IDENT is used to identify a locomotive that is already stored in your computer's roster file. You can use the drop down arrow to display a listing of locomotives in your roster, and then select the desired locomotive from the list. An alternative is to be lazy and click the IDENT button. The program will then query the locomotive to get it's address which is linked to the roster entry. The DecoderPro roster entry includes the decoder type used when it programmed the locomotive. If it gets a valid address, but there is no roster entry with that address, then you will get an error message.
READ TYPE is the other method located in the center of the page. If you click on Read Type From Decoder button, the system will query the decoder to get the manufacturer and firmware version number. From this information it will highlight all the decoders which are known to match. There may be several, usually with differences in the physical shape and size to fit in a particular locomotive's shell, or a few more "bells and whistles". When confronted with a large selection, you can either remove the shell to try to read information printed on the decoder itself, or just select one of the ones with the fewest letters in the model number. (Letters are often used to separate the shape differences which have no bearing on the electronic functions of the decoder.) Just be aware that some functions that DecoderPro allows you to program may not be fully operable.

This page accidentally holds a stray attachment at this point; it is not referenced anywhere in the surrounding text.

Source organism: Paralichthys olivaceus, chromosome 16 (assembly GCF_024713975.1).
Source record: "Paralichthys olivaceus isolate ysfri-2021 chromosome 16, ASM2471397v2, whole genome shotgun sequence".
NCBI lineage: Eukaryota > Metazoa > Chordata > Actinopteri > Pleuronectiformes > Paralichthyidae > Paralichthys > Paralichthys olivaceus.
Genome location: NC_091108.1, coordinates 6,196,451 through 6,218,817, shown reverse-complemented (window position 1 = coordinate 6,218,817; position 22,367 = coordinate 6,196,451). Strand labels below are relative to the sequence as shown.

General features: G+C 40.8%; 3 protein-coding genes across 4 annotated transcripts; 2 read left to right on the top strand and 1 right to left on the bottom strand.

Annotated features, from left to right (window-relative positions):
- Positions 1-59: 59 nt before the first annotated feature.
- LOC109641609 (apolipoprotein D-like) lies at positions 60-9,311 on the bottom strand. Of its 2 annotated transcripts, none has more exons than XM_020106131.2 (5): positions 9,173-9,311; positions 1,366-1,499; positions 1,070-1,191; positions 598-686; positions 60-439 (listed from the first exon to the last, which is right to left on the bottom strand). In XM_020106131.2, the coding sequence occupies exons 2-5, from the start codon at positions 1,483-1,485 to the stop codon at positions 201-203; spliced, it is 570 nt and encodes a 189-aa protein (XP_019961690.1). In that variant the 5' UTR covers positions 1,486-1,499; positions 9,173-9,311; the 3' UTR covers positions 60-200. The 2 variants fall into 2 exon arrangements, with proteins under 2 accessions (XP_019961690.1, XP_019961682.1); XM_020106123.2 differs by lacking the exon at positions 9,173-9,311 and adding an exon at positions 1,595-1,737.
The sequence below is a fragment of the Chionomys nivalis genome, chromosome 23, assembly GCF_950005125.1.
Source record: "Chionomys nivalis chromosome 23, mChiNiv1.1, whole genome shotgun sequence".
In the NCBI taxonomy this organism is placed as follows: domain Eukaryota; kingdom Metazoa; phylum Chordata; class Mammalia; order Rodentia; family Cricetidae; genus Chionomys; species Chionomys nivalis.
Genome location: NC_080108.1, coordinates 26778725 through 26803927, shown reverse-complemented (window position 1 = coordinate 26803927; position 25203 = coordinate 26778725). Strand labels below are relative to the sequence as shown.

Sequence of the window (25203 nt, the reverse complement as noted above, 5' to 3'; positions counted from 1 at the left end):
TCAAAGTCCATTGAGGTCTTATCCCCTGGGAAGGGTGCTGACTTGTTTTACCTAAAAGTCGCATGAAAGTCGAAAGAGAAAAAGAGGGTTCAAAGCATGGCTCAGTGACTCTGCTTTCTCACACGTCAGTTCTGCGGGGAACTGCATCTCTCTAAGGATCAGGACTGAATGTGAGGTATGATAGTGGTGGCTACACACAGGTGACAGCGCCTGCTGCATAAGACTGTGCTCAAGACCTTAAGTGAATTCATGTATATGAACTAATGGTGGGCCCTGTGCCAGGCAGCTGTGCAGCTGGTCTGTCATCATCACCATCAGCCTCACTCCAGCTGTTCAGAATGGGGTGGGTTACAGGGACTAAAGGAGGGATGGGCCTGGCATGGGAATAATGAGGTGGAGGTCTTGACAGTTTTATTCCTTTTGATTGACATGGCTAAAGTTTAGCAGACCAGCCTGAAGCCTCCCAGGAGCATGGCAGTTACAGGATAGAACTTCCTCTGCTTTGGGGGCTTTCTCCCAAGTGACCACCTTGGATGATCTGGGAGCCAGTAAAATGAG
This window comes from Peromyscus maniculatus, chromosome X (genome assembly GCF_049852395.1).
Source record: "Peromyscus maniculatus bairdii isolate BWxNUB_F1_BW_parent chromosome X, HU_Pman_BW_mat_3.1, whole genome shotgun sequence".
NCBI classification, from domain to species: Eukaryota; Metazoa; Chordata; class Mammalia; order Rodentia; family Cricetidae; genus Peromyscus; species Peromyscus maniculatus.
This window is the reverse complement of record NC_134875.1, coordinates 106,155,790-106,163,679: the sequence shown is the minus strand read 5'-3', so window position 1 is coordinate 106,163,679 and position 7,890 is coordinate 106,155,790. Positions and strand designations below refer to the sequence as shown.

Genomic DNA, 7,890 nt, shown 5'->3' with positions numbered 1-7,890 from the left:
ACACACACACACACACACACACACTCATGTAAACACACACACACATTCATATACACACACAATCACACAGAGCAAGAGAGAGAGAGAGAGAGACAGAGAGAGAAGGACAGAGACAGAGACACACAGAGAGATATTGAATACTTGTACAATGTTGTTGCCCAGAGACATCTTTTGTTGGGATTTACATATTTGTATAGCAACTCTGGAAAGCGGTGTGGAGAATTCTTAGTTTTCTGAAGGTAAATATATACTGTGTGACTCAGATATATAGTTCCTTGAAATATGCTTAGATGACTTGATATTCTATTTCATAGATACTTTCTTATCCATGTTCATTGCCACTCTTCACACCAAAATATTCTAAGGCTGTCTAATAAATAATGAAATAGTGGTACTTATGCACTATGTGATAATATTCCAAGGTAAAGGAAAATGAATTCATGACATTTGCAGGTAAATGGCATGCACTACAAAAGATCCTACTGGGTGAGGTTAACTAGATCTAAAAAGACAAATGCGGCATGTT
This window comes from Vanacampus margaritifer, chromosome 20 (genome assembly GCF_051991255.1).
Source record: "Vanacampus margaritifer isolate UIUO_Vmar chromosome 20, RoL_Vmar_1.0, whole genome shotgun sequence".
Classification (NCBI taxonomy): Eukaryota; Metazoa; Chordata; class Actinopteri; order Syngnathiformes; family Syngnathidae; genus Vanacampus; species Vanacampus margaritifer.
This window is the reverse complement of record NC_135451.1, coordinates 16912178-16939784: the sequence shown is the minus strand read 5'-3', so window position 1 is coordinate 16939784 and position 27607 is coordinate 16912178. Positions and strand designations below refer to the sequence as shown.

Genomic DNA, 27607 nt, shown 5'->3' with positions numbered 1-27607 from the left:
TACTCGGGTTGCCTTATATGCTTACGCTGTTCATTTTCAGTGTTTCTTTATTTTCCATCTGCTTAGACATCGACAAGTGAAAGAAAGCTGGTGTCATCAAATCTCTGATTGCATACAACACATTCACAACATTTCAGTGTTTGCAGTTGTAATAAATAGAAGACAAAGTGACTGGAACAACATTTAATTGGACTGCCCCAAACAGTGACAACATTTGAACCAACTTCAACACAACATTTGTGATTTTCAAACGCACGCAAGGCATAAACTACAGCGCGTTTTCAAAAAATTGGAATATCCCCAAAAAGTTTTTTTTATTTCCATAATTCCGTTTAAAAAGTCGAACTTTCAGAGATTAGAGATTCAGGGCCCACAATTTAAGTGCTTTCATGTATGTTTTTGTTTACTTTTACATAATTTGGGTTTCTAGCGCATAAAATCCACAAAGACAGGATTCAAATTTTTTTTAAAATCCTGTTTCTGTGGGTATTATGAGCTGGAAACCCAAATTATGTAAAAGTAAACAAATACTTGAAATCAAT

As noted above, these methods will work only with command stations which are capable of reading back the contents of CV's, and the process does take some time. Many lower end and/or older systems and decoders do not provide readback capability. If the command station cannot read CV's from the programming track, you will have to select the decoder manually by using the large selection box in the middle of the page. With it you can select the manufacturer, family and specific model of the decoder. This manual method may be the best and fastest way if you know for sure "What's in there".
If you have a decoder that doesn't appear in the listing, you may want to check to be sure that you are using the most up to date version of DecoderPro, because manufacturers are adding models almost faster than the team can enter the new decoder definitions into the files. You can choose a manufacturer's version which is as close as you can find, or if you're only interested in basic programming functions, use the NMRA decoder which is a generic file of the CV's contained in their standards.
The last item on this pane is the Programmer Format entry. It is preset by your Preferences entry, but you can select other programmers using the drop down arrow.
Once you have selected a decoder, or DecoderPro has done it for you, the Open Programmer button will become activated and you'll be able to move on with Service Mode Programming.
When you are on the Setup Pane and click on the Open Programmer button, the selected Programmer window will open. All programmers, Basic, Comprehensive and Advanced, open to the Roster Entry pane.